Like religion, sports interest me, but the surrounding culture involved make it very, very difficult to continue giving a shit. Especially since, growing up in Connecticut, I was sandwiched between cities with the most irritating of sports fans, Boston and New York. I grew up having to sit with my family and listen to out-of-touch commentators from ESPN, and hockey anchors with the WORST HAIR KNOWN TO MANKIND. Not to mention that 80-90% of sports fans are date-raping retards that care a tad too much about whether "we" won the game last night or not. Sure, I love the spectacle of an NFL or NHL game, and I love the feverish hype surrounding March Madness, but who the hell am I going to talk to it about? Sports moralists that hated Randy Moss until he joined the Patriots? People with a useless knowledge of stats that have no logical application? Very few people I know in real life can have an intelligent, funny, rational conversation about sports. Why bother when everyone around me would rather watch America's Next Top Model than be a "barbarian"?
That's where Deadspin came to save the day. I was a little late to the game, mainly because I spent a bit of time avoiding anything associated with Gawker after getting fatigued. Eventually I noticed that the blog was run by Will Leitch, a name surprisingly familiar to me! While in high school and making 'zines, I had a period in life where I enjoyed a certain kind of blogger, essentially the "first wave" back when no one really knew what a blog was supposed to be. Claire Zulkey, Ben Brown, Lindsayism, Elizabeth Spiers, and the crew at the Black Table. Zulkey (who I once interviewed for Placebo Effect, my old lit mag) linked to some contributions she made to the Black Table, and occasionally I'd browse the other content, mainly the Week in Craig (brilliant). Sometimes I'd stumble upon some other hilarious stuff written by AJ Daulerio and, yes, Will Leitch's "Life As a Loser" column. That whole group of writers set the standards for blogging, and, in retrospect, the Black Table is probably the best example of what makes a blog great: a group of kids with J-School backgrounds that kept some of the old values, threw some away, and added a few irreverent ones of their own.
Anyway, when I realized that the "dude from the Black Table" was running a sports blog, I finally found a way to get back into sports. It had been two years since I moved to Brooklyn, and probably one year since my brother essentially called me a sell-out for no longer watching sports. With Leitch at the helm of Deadspin, I found a voice in the sports media that I could empathize with, and make me approach enjoying sports in a different way, one that seemed tailor-made for my new life amid the wussiest pseudo-hipsters known to man. Hell, where else will you find writing that name-drops the New Republic and the Office while talking about sports. Actually, a lot of blogs now, but Deadspin will always be known as the first and the best. Deadspin was a life-saver, and helped me reconnect with my family during holiday sporting clusterfucks like Thanksgiving and Memorial Day. Hell, it even inspired me to do some sports writing of my own.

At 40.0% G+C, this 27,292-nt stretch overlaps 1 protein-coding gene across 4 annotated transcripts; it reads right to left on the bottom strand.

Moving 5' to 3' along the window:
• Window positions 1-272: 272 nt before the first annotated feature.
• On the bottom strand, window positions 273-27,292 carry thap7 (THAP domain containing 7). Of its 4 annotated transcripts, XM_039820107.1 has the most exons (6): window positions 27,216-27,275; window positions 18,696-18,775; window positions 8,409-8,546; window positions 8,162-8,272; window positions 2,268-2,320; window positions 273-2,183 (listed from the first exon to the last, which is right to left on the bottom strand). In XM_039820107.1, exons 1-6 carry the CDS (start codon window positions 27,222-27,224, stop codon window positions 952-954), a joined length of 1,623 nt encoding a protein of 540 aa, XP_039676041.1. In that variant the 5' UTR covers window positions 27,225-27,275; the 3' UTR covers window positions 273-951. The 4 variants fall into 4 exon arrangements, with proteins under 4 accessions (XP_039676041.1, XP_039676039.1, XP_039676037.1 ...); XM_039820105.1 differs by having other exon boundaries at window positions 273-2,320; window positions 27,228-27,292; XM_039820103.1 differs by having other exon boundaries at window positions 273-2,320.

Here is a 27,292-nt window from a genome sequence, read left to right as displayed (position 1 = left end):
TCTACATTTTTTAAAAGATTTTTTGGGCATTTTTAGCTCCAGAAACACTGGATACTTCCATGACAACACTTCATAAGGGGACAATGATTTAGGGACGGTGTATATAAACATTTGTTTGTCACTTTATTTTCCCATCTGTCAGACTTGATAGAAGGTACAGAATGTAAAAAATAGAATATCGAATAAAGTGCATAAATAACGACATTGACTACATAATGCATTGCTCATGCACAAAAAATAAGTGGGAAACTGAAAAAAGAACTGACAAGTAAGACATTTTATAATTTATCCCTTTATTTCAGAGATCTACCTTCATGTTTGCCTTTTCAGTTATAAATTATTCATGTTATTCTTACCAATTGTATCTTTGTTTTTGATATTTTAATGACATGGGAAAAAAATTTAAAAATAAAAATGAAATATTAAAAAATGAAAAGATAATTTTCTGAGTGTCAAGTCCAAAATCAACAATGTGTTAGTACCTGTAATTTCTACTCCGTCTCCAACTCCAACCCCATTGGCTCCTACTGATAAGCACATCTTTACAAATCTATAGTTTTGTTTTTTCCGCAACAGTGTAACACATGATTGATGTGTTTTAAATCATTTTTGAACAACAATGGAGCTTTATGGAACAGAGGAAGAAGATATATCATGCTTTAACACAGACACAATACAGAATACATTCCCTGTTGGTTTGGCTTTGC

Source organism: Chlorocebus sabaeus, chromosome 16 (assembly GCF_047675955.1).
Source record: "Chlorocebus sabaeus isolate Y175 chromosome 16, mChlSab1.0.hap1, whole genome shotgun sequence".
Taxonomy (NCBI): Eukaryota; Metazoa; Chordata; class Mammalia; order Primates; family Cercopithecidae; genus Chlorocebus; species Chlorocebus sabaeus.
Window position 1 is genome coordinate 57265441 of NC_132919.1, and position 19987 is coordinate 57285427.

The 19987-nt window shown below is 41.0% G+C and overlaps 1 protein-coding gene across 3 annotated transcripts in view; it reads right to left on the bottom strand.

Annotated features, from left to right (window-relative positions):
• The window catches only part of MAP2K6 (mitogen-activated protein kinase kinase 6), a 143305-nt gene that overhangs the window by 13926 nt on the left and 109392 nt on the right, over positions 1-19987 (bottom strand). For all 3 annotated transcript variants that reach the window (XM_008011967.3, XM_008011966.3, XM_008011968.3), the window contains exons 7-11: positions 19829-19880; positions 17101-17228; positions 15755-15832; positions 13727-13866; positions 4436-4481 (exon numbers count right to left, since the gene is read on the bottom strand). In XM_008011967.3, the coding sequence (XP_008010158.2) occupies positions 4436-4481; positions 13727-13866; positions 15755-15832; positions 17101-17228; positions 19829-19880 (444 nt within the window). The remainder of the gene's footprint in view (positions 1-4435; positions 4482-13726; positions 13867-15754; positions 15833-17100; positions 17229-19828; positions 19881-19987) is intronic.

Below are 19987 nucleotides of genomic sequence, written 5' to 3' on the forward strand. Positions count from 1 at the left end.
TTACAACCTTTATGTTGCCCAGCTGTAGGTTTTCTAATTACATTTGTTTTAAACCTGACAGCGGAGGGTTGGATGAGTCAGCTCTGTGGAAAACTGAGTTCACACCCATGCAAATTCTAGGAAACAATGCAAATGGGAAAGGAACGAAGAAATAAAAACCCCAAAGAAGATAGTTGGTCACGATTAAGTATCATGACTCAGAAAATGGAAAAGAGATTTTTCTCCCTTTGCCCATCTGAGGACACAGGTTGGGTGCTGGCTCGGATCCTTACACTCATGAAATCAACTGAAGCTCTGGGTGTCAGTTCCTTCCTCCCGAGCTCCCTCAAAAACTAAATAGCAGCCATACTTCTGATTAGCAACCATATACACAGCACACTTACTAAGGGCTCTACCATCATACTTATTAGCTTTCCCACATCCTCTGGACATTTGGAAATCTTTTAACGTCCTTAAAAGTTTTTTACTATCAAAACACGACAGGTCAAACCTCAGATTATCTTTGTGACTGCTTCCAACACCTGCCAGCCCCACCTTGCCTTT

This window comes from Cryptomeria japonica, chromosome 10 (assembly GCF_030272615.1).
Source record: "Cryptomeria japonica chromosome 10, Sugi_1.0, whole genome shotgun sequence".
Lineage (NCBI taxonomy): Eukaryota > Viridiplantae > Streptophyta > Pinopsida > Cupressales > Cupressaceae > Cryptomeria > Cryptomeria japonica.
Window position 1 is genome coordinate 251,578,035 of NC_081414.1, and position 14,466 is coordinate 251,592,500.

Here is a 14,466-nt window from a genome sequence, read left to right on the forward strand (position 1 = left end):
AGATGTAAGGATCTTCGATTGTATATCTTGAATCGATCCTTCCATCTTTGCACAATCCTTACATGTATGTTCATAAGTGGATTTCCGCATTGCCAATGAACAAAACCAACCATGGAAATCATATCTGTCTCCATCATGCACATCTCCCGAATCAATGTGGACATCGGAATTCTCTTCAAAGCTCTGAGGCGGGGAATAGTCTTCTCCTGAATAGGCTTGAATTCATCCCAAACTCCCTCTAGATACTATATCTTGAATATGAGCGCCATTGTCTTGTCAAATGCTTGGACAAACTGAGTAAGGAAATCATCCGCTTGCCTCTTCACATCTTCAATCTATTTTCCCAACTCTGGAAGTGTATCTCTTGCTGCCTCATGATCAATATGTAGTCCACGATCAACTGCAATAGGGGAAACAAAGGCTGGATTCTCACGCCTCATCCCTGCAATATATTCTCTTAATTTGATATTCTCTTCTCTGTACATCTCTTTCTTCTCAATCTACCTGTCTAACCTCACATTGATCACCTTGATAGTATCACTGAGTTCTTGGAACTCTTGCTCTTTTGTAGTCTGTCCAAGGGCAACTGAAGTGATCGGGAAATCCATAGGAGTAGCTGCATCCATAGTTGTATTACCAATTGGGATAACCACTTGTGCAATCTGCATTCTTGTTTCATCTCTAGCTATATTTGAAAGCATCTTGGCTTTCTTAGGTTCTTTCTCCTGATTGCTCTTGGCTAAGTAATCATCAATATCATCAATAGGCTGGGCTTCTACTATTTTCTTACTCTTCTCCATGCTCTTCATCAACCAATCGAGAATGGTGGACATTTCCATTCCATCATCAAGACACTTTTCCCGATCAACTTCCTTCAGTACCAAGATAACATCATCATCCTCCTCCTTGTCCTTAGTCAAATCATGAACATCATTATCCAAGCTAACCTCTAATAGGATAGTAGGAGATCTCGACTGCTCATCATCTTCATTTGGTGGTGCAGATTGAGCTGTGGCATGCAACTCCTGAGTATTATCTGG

Sure, that piece of writing was for a class, but I also had to research the genre I was working in. Thus, I emailed Leitch with some poorly articulated questions that will embarrass me to the day I die. Still, he was gracious and replied no matter how stupid he probably thought they were. My last question was about whether he felt like he was stretching himself too thin by writing in so many places, and how keeps from being cynical. His response was this: "I try to keep my distance from those things whenever possible. Sports is still fun for me, and writing is the most fun thing I do. The minute I start to feel like I'm losing touch with the reason I started the site, I'll quit and write about something else. " Shortly after that little email exchange, Leitch participated in the now-infamous panel with Buzz Bissinger that serves as a microcosm of why mainstream journalism will die via its own ignorance. Will didn't fall to Bissinger's level either, a real class act.
Today is Leitch's last day as editor of Deadspin. He's joining Joe Hagan, David Amsden, and some other brilliant writers as a contributing editor at New York. Before actually joining there, he did some neat Office writeups and a few sports profiles. Let's hope his talent and insight will be put to good use with some hard-hitting long form journalism. Since it's his final week, he's been giving a farewell post each day and so far he's on a roll. Leitch and company have yet to name a replacement, but I trust them, and I'll still visit daily whether he's editor or not. Thank you Will, for everything.
Why? - These Few Presidents